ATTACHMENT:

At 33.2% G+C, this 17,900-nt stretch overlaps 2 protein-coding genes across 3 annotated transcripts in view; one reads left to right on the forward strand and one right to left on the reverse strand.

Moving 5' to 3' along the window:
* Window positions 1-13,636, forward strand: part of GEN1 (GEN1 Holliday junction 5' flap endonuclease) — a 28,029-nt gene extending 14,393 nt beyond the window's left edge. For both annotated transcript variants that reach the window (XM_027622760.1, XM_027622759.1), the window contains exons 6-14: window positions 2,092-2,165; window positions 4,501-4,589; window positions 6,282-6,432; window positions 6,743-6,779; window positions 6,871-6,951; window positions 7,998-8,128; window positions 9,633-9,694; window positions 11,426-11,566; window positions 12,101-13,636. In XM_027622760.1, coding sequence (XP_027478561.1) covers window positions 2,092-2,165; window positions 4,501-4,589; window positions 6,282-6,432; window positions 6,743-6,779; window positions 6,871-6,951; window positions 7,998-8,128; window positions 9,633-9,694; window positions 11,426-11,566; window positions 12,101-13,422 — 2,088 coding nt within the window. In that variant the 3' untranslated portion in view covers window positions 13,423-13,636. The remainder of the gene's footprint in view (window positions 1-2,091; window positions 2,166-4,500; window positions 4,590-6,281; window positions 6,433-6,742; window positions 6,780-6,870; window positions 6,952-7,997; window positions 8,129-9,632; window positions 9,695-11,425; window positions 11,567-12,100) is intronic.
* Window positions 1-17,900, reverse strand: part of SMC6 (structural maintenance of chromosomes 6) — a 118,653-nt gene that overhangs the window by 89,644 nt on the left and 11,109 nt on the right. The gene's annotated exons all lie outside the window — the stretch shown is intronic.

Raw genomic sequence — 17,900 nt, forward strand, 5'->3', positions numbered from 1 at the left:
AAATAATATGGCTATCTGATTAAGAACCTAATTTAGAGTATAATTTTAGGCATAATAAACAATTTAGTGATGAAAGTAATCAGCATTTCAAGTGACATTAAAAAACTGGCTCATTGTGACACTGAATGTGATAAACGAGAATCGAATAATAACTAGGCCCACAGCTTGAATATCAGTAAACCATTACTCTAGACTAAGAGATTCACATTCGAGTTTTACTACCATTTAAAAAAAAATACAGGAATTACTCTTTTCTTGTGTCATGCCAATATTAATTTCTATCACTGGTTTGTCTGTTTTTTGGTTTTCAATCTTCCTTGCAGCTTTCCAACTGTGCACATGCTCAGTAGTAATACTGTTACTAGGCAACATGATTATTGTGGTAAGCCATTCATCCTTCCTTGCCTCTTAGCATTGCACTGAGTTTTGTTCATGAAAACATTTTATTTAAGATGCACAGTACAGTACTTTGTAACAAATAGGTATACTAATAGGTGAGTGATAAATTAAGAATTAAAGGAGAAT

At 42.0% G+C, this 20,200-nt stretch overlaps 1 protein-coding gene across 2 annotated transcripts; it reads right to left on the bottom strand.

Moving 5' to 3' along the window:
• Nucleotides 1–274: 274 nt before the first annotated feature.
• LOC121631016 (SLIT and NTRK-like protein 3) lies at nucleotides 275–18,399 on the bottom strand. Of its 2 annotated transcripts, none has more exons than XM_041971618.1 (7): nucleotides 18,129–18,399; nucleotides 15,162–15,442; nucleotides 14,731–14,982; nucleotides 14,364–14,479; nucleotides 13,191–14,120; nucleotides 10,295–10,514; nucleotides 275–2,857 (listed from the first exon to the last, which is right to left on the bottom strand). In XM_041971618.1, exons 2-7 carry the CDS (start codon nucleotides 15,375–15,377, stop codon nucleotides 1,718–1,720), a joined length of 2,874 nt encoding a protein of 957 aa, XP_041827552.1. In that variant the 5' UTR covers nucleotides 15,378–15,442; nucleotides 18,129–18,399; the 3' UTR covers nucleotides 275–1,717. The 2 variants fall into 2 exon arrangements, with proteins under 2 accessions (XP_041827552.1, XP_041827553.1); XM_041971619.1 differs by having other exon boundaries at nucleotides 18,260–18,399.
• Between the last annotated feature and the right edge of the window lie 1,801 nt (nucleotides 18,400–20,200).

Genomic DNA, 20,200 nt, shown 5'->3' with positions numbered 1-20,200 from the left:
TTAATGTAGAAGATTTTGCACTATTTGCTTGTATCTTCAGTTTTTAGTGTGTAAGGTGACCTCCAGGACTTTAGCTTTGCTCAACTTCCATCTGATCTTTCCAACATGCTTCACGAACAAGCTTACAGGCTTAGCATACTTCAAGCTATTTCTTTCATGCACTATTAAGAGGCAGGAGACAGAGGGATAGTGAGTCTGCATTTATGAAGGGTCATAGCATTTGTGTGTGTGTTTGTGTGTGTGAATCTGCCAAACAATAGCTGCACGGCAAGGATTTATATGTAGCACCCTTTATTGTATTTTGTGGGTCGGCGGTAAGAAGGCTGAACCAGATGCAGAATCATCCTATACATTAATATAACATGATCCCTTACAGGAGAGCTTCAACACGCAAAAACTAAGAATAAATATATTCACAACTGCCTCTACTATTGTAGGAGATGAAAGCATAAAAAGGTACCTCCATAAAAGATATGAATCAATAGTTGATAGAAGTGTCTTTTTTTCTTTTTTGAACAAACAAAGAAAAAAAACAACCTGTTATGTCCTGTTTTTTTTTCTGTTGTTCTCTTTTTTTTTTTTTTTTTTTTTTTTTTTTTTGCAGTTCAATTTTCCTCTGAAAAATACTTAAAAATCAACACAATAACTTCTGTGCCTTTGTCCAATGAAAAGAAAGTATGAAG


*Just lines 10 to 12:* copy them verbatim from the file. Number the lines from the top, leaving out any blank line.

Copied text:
• LOC121631016 (SLIT and NTRK-like protein 3) lies at nucleotides 275–18,399 on the bottom strand. Of its 2 annotated transcripts, none has more exons than XM_041971618.1 (7): nucleotides 18,129–18,399; nucleotides 15,162–15,442; nucleotides 14,731–14,982; nucleotides 14,364–14,479; nucleotides 13,191–14,120; nucleotides 10,295–10,514; nucleotides 275–2,857 (listed from the first exon to the last, which is right to left on the bottom strand). In XM_041971618.1, exons 2-7 carry the CDS (start codon nucleotides 15,375–15,377, stop codon nucleotides 1,718–1,720), a joined length of 2,874 nt encoding a protein of 957 aa, XP_041827552.1. In that variant the 5' UTR covers nucleotides 15,378–15,442; nucleotides 18,129–18,399; the 3' UTR covers nucleotides 275–1,717. The 2 variants fall into 2 exon arrangements, with proteins under 2 accessions (XP_041827552.1, XP_041827553.1); XM_041971619.1 differs by having other exon boundaries at nucleotides 18,260–18,399.
• Between the last annotated feature and the right edge of the window lie 1,801 nt (nucleotides 18,400–20,200).

Genomic DNA, 20,200 nt, shown 5'->3' with positions numbered 1-20,200 from the left: